Japanese building claims world's lowest CO2 emissions
One of Japan's largest construction companies is making a bold claim. Shimizu Corp believes its new Tokyo headquarters emits less carbon dioxide per square meter than any other building in the world.
Thanks to a myriad energy-efficiency technologies and renewable energy installations, the building uses only 38 kilograms per square meter of CO2 annually, estimates Shimizu. That's 62 percent less than the average emissions of most Tokyo office buildings, says the company.
The 22-storey reinforced concrete building, which includes three lower ground floors, has a total floor area of 51,355 square meters. It employs a number of technologies and best practices developed by Shimizu itself to help squeeze out emissions. Among the key elements low energy/low emission elements are:
- Air-conditioning technology that uses radiant heat principles: The system works by absorbing the heat of people working in the office, through a water cooling system. The approach can help cut carbon dioxide emissions 30 percent compared with conventional systems.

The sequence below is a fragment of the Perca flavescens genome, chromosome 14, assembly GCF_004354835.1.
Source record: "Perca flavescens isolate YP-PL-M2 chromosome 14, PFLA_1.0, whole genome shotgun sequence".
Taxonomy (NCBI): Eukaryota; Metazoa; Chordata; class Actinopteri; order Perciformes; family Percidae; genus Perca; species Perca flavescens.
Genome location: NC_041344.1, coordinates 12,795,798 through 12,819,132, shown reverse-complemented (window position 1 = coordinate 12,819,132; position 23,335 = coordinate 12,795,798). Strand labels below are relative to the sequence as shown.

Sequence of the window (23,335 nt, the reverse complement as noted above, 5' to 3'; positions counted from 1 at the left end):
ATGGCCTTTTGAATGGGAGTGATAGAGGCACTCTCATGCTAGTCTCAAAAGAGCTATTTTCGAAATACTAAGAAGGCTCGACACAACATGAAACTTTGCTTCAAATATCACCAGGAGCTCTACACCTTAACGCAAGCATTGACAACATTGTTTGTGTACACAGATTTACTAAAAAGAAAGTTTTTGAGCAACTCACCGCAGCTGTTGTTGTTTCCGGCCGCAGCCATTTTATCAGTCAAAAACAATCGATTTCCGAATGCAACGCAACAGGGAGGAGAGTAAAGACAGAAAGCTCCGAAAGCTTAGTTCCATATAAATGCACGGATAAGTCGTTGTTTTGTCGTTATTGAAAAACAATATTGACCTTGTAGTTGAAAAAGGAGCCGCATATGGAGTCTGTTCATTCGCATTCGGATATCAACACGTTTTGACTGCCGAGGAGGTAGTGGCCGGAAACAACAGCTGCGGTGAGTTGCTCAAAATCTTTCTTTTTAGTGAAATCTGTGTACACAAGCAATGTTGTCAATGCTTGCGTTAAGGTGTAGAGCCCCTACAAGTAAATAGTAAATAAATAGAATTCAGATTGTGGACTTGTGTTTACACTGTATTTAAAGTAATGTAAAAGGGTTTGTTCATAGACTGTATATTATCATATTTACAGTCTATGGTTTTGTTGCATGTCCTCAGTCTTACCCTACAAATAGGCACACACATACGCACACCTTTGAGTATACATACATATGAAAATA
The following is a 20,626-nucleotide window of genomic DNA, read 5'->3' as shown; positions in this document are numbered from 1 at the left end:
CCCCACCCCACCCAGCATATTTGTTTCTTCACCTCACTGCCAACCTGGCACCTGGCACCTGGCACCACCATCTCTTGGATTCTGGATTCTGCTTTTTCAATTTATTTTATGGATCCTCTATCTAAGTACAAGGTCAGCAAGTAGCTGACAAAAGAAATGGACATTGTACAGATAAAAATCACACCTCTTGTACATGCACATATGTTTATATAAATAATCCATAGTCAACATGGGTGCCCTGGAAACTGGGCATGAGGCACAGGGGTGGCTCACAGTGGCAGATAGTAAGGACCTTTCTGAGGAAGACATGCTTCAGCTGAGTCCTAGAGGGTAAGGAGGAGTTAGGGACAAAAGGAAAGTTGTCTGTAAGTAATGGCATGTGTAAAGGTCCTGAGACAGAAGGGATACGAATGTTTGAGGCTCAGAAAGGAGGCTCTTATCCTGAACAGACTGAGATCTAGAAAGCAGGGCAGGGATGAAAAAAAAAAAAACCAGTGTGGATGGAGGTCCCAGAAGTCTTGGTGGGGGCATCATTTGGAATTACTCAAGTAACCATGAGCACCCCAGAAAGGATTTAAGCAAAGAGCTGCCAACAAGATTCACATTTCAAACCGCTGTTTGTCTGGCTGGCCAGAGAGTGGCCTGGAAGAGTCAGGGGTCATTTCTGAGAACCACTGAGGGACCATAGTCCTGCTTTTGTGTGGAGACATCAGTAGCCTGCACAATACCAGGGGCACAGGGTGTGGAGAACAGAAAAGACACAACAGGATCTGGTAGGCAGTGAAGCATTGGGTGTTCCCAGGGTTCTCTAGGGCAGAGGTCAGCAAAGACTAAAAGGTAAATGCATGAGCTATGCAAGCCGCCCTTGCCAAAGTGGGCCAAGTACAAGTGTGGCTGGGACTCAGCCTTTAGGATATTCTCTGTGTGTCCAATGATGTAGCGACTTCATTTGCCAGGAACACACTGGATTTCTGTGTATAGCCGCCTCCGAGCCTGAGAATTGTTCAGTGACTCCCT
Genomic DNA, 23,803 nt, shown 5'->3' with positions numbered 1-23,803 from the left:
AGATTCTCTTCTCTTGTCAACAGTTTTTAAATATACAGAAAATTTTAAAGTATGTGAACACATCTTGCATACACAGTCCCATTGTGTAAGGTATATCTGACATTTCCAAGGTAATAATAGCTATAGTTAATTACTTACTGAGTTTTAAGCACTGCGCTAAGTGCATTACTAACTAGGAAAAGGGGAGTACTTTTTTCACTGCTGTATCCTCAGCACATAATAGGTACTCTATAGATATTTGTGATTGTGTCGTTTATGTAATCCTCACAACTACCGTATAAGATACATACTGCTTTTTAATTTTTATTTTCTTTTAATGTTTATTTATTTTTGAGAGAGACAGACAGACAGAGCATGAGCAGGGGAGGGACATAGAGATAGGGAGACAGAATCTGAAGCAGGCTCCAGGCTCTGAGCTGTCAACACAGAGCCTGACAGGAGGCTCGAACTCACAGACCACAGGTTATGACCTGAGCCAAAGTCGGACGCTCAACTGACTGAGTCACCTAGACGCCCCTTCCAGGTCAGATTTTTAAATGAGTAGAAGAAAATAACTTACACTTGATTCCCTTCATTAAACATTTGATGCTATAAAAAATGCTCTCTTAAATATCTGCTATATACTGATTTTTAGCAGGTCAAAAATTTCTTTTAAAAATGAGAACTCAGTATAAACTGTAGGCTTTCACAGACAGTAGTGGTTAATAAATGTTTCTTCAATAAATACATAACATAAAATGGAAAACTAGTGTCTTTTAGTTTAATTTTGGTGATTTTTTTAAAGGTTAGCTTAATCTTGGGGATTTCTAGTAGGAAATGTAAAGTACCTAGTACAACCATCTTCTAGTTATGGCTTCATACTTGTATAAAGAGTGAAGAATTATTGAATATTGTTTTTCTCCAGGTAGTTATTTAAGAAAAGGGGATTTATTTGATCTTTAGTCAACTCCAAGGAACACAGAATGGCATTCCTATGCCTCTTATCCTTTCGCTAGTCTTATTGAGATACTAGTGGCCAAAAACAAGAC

- LED lighting, powered by solar: Controlled by motion and occupancy sensors, the energy needed to run the lights during the day comes from solar PV panels placed on the outside walls. The panels will generate an estimated 84,000 kwh of electricity annually.
- Automatic window shades: The angles of the shades shift automatically in order to let in sunlight, optimizing natural lighting for the building's occupants.
Taken together, the lighting innovations reduce carbon emissions by 90 percent compared with traditional approaches, says Shimuzu.
The company says that by 2015 it will reduce CO2 emissions down to 70 percent less than conventional buildings by fine-tuning the air conditioning and lighting equipment and adopting additional energy saving systems. It will offset the remainder of its emissions by buying renewable energy credits, making it a net-zero emission building.
In the European Union, near zero-energy buildings are mandated for public buildings by 2019 and for all construction by 2021. Similar regulations are being considered in the US and in Japan.
There is as yet no certification standard for zero-energy buildings, which will make it difficult to verify Shimizu’s claims, according to Eric Bloom, a senior research analyst at Pike Research. Zero-energy buildings are an emerging area and still a small piece of the total global building industry, he said.
“I see zero-energy buildings following a similar path as green building certifications. There was once a couple million square feet of building space LEED-certified each year. Now we’re seeing 1 billion square feet of buildings LEED-certified each year,” said Bloom.